Teaching Certification. Susquehanna offers teaching certification in French, German, and Spanish, and students preparing for such certification must maintain a minimum 3.00 GPA in the major. Coursework required by the state of Pennsylvania for admission to the teacher certification program includes successful completion of ENGL-100 Writing and Thinking or equivalent course, at least 3 semester hours in British or American literature, at least 6 semester hours of mathematics coursework (or other courses which satisfy the Central Curriculum Analytical Thought requirement), and at least one 40-hour externship.
Education course requirements for secondary education are EDUC-101 Introduction to Education and Society, EDUC-102 Historical and Philosophical Foundations of Education, EDUC-250 Educational Psychology, EDUC-260 Introduction to Special Education, EDUC-270 Instruction of Exceptional Students, EDUC-330 Technology in Education, EDUC-350 English Language Learners, EDUC-380 Instructional Design, EDUC-422 Methods of Curriculum, Instruction, and Assessment in Teaching Foreign Languages, EDUC-479 Principles of Learning and Teaching in Secondary Education, EDUC-483 Differentiated Instruction and Classroom Management in Secondary Education, and the EDUC-500 Student Teaching package (EDUC-501, EDUC-502, EDUC-503, and EDUC-600). In addition, students pursuing certification in French and German satisfy all of the usual requirements for those majors.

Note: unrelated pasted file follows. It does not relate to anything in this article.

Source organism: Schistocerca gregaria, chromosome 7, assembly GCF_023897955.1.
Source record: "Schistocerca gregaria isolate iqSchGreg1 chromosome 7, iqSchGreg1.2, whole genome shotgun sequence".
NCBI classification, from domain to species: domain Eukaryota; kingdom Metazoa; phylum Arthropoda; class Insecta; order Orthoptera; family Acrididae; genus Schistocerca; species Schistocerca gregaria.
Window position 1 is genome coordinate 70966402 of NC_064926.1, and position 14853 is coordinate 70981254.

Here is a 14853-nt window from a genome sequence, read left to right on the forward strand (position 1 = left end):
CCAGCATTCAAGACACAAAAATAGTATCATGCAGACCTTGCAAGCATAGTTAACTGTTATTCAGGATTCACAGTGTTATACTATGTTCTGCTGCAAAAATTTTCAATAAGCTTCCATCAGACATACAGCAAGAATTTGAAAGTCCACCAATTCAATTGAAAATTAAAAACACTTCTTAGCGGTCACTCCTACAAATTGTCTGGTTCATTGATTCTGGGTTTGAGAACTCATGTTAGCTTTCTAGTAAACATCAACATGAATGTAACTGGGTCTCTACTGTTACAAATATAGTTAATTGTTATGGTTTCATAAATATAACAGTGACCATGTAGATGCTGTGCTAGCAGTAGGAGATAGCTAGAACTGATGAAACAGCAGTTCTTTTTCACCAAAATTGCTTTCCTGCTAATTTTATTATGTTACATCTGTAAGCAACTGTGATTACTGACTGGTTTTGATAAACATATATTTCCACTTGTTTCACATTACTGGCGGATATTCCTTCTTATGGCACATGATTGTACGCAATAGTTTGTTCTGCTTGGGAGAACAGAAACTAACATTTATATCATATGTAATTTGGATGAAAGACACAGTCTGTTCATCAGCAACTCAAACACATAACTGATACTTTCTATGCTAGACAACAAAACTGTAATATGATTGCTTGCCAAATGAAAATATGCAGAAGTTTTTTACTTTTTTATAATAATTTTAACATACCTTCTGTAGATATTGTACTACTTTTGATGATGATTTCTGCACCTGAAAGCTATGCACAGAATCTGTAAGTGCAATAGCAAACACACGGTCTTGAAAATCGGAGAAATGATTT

Recent graduates have gone to graduate school at:
George Washington University
Indiana University of Pennsylvania
Pennsylvania State University
Rutgers, the State University of New Jersey
University of Kentucky
University of Maryland
Congress-Bundestag Youth Exchange for Young Professionals
Fulbright Scholars Program
Recent graduates are employed at:
Billings Bilingual LLC
Congressional Quarterly Inc.
Corporation for National & Community Service (AmeriCorps)
Teach for America
Villanova Theatre at Villanova University
Walnut Street Theater, Philadelphia